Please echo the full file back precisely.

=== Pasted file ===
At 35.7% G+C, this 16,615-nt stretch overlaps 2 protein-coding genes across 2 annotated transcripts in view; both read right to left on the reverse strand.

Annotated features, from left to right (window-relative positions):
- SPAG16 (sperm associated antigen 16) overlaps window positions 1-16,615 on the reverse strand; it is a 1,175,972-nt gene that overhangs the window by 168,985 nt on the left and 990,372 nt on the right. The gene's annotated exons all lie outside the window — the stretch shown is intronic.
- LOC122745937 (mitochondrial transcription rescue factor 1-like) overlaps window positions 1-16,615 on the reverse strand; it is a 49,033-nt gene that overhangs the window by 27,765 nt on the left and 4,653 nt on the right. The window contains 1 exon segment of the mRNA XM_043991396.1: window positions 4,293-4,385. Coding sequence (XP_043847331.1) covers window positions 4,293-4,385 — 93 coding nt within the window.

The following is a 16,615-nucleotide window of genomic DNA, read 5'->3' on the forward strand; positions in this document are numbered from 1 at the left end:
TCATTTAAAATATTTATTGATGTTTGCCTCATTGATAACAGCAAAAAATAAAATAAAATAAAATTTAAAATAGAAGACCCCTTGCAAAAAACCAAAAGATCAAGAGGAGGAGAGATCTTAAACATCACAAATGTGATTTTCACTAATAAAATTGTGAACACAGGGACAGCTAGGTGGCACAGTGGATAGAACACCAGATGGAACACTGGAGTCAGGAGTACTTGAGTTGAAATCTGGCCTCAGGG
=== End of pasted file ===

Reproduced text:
At 35.7% G+C, this 16,615-nt stretch overlaps 2 protein-coding genes across 2 annotated transcripts in view; both read right to left on the reverse strand.

Annotated features, from left to right (window-relative positions):
- SPAG16 (sperm associated antigen 16) overlaps window positions 1-16,615 on the reverse strand; it is a 1,175,972-nt gene that overhangs the window by 168,985 nt on the left and 990,372 nt on the right. The gene's annotated exons all lie outside the window — the stretch shown is intronic.
- LOC122745937 (mitochondrial transcription rescue factor 1-like) overlaps window positions 1-16,615 on the reverse strand; it is a 49,033-nt gene that overhangs the window by 27,765 nt on the left and 4,653 nt on the right. The window contains 1 exon segment of the mRNA XM_043991396.1: window positions 4,293-4,385. Coding sequence (XP_043847331.1) covers window positions 4,293-4,385 — 93 coding nt within the window.

The following is a 16,615-nucleotide window of genomic DNA, read 5'->3' on the forward strand; positions in this document are numbered from 1 at the left end:
TCATTTAAAATATTTATTGATGTTTGCCTCATTGATAACAGCAAAAAATAAAATAAAATAAAATTTAAAATAGAAGACCCCTTGCAAAAAACCAAAAGATCAAGAGGAGGAGAGATCTTAAACATCACAAATGTGATTTTCACTAATAAAATTGTGAACACAGGGACAGCTAGGTGGCACAGTGGATAGAACACCAGATGGAACACTGGAGTCAGGAGTACTTGAGTTGAAATCTGGCCTCAGGG